Interesting maps, and I trust they support the left-wing point of view with regard to the way the country is and should be divided. The Great Divide refers more to people as individuals (perhaps better represented by proportional voting) more than the electoral college votes or assigning all of the real estate to one political persuasion because of current gerrymandering and election laws (which is the topic of another debate).

Less than two-thirds of the electorate voted, and of those about 53% went for Obama and about 47% for McCain. Without putting too fine a point on how many of those would actually migrate to which side, I don't think that the maps you point to contribute much to this discussion, they don't reflect this division because of their binary decision rule make-up. But I fully understand why one would embrace them to argue the collectivist cause.

Wade

The maps were presented as more accurate than the one at the top of the page, that is a better visual representation of "one man, one vote" vs. "one acre, one vote." They are not meant to be anything other than that. It is easy to see a lot of "red" in those empty counties in the middle but that is misleading.

I "embrace" them because they give proper visual weight (if somewhat indirectly) to cities. New York City is the population equivalent of 20 Wyomings (and the economic equivalent of 41 Wyomings), a fact that gets lost in a red vs. blue map that isn't weighted for population (not to mention the gross imbalance in political representation: 2 Senators to none, 1 Governor to none, etc.). If that is "left wing," than so be it; if NYC had 40 Senators, I doubt we'd be discussing the US as a "center-right" country for very much longer. But since 500,000 conservative welfare recipients trump 10,000,000 welfare donors in representation we end up with more 50-50 nonsense.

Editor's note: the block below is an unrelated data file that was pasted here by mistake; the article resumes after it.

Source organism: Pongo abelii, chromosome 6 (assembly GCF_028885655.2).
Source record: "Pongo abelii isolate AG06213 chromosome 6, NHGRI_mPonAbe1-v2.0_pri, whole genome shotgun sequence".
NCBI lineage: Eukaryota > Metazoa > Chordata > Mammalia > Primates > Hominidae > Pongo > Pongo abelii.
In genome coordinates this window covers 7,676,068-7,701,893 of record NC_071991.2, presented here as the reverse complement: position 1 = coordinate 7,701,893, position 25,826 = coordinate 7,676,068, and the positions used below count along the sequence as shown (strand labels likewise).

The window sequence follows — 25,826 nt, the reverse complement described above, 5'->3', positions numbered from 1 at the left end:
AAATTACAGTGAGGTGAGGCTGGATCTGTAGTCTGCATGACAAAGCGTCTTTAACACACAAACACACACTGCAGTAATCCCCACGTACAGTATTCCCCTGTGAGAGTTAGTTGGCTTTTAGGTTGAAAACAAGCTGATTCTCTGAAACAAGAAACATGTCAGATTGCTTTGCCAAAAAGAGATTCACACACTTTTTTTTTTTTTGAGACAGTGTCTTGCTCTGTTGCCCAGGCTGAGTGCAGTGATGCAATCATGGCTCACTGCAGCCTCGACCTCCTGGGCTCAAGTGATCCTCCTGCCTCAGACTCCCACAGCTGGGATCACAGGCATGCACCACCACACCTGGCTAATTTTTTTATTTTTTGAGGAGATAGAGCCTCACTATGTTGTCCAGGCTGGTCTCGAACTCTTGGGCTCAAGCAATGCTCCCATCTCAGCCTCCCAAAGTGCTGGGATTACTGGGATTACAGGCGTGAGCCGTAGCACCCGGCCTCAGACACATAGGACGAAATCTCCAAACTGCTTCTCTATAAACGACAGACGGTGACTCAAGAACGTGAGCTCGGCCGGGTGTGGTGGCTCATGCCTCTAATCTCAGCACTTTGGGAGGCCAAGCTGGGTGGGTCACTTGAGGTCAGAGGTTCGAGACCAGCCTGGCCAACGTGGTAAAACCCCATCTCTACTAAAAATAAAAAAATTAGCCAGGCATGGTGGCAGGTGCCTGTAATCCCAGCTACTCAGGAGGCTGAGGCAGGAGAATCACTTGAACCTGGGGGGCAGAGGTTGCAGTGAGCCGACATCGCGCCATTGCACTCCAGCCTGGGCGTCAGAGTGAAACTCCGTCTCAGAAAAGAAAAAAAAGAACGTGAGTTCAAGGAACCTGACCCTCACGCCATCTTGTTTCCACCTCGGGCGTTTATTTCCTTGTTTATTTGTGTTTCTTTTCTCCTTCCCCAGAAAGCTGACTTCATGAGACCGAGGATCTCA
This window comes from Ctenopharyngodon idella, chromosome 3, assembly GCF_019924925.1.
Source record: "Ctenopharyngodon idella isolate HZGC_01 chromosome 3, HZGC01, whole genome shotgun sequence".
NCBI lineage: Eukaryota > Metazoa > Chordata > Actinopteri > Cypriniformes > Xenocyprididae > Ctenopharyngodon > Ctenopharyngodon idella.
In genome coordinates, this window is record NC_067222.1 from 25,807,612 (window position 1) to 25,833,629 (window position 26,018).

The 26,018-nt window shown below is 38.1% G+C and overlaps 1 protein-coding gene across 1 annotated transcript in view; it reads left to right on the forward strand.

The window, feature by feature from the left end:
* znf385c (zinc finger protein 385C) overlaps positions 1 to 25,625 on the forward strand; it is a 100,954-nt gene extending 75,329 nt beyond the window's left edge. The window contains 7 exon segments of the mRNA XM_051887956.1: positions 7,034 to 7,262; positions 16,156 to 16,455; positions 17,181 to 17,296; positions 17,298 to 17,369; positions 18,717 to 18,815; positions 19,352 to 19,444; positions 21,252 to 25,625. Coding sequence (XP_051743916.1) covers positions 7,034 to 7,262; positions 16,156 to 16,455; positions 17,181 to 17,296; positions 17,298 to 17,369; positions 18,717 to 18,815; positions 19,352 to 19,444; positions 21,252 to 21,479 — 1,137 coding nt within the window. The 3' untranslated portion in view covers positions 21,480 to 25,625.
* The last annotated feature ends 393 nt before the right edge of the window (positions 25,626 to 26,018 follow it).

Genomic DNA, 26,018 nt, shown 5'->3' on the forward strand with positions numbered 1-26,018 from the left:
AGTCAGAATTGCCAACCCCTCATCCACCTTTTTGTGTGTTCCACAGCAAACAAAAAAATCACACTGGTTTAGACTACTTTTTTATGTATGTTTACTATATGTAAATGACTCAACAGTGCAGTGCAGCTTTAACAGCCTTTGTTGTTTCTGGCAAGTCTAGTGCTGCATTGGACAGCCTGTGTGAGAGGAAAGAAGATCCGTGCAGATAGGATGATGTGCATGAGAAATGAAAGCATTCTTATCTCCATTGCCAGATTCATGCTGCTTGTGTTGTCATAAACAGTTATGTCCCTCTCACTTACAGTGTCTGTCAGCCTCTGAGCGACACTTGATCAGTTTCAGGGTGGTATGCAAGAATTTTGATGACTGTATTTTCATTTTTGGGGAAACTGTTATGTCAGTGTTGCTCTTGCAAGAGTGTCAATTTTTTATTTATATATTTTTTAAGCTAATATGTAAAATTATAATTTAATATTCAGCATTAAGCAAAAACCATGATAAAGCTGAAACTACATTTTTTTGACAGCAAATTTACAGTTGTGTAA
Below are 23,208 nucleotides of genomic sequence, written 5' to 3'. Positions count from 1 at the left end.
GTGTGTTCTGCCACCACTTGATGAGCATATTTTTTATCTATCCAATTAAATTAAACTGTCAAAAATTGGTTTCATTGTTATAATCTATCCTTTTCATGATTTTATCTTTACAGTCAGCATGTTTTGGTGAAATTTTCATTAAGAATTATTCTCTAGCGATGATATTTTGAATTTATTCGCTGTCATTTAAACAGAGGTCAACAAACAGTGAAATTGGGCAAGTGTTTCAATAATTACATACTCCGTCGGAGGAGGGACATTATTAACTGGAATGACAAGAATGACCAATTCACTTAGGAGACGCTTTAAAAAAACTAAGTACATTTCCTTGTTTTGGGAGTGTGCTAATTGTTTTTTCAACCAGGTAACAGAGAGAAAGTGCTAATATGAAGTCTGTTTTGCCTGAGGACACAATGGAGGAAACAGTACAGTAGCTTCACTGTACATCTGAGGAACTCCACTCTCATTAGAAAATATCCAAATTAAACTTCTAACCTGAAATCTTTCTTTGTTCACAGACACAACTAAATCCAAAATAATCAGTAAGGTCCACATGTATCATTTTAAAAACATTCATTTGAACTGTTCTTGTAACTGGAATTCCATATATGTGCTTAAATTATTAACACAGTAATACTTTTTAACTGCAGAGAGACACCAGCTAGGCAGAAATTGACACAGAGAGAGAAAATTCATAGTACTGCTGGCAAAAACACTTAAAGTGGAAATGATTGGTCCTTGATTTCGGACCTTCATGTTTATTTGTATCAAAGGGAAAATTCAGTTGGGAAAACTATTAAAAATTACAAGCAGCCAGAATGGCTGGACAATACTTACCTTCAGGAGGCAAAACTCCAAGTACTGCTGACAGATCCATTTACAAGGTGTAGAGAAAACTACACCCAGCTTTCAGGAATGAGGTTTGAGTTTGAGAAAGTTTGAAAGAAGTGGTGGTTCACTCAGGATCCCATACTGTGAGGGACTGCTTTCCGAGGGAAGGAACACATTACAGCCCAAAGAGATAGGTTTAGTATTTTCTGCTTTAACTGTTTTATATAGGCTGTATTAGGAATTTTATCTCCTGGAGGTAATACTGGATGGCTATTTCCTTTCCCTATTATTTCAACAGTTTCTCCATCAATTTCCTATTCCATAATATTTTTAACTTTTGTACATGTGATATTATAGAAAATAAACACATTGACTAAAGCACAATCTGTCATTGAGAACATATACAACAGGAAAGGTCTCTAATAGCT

Is 53-47 close? Compared to 2004? 2000?

I understand why there weren't big financial centers in Iowa 200 years ago (I was being somewhat facetious). However these days I rather imagine that if it's feasible to move manufacturing plants across the world, surely we could move banking or media halfway across the country if we really wanted to?

Yes the "Author Unknown" piece is meant to be "cute" rather than wholly accurate. But I'm glad it elicited something I had not understood about your view of the blue states & cities: namely that they vote democratic because the educated and productive are outnumbered by the freeloading dregs of humanity who are curiously well organized politically. This comes as a surprise not only to me, but I'm sure as well to everyone I know in Boston, New York, and LA, most of whom are successfully employed in media, finance, advertising, the remainder belonging to the working class tradesetc, all of whom are well educated and vote Democratic. They (we) are aware that our voting habits align with the less educated / fortunate / hard-working but had no idea that we were being overwhelmed by them. Most of them / us see the wealth transfer game not as: wealthy NYC (against its will) supplying the dregs of NYC, but as you alluded to in this post: wealthy NYC (against its will) supplying the entire states of Alabama, Mississippi, Kentucky, etc, while getting lectured by same constantly about morality and economics (witness the stimulus debate, or the speeches of Sarah Palin).

Perhaps you could explain the Great Divide in greater detail?